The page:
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You might have seen it shining blue or pink, or even a patriotic red, white, and blue. We’re talking about the Freedom Tower.
The Miami landmark lights up for all kinds of occasions, just like the Empire State Building in New York or the Willis Tower in Chicago.
But how does it all work? We reached out to Juan Mendieta, the communications director over at Miami-Dade College, to find out more about how the building chooses its signature shine for special occasions.
When they first started lighting the tower up: The practice first started about 10 years ago with the color red, which remains the default.
How it all works: The lights are programmed through a mobile app designed by MDC engineers about 10 years ago. It includes a bunch of color options and patterns and only works on the college’s internal wifi to avoid being hacked.
How they choose the colors: Mostly it’s pegged to major holidays or events like the 4th of July and Pride Month, but MDC has also displayed the colors of a country’s flag in solidarity after notable events or tragedies (i.e. the deadly attacks in Paris a few years ago). They also get requests tied to national charitable causes like shining pink lights for breast cancer awareness month or going blue on Human Rights Day.
Any weird requests? “For the most part, I am sure because of the building’s significance, people have been very respectful and avoided outlandish requests,” Mendieta says. “I only recall a couple times where a cause was too nascent or very localized or not linked to a national charity and we had to kindly decline.”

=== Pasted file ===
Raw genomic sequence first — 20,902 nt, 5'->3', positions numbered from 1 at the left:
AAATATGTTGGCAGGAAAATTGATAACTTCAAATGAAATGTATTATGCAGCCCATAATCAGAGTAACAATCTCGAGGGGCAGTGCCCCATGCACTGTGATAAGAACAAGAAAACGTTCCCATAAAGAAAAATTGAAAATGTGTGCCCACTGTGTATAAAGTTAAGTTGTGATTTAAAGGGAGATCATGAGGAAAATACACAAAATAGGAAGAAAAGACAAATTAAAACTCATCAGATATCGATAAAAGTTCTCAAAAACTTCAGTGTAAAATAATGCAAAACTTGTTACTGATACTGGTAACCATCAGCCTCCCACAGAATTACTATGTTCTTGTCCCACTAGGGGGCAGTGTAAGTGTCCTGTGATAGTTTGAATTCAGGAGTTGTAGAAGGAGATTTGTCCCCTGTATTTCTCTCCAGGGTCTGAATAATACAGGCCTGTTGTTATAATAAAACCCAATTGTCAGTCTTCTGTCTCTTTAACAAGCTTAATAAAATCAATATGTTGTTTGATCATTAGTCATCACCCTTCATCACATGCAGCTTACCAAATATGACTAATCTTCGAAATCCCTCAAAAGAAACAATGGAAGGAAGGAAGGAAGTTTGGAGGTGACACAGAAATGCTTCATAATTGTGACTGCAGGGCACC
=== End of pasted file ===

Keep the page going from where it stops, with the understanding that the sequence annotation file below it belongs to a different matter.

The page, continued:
Other buildings like the Miami Tower and the Frost Museum of Science use similar technology to illuminate their buildings. The Miami Tower’s system has been in place since 2012 and replaced a process where a worker individually changed colored gels on the building’s 382 lights.
Are there other burning questions you have about random things in Miami, or just something you’ve always been curious about? Hit reply and let us know or email us at [email protected] and we’ll try to get you some answers.
💻 Coding bootcamp LaunchCode has a free bootcamp coming up. It kicks off July 23, and will be two nights a week for seven months at the Little Haiti Cultural Center. There are 150 spots, and they’re taking applications through July 15. Want to learn to code without having to quit your job and shell out a ton of cash? Maybe this is for you. Details here.
💸 The Miami-Dade College Idea Center is now accepting applications for “Scale Up Miami: Jumpstart Your Small Business,” a four-week training program consisting of Saturday workshops that will help you refine your business marketing strategy, improve operations, and “gain financial know-how to access new funding channels.” The program is meant for local small business owners and includes three months of coaching and technical assistance after the program. Applications are open through July 13. You can find them here.
Got an opportunity, workshop, scholarship, grant, etc. you want other curious locals to know about? Hit us up at [email protected] to have it listed here.
Science, folklore, & history collide at Frost Science’s new exhibition The Power of Poison. Catch the #ToxinTakeoverMiami open now through Sept. 3rd. Learn More ».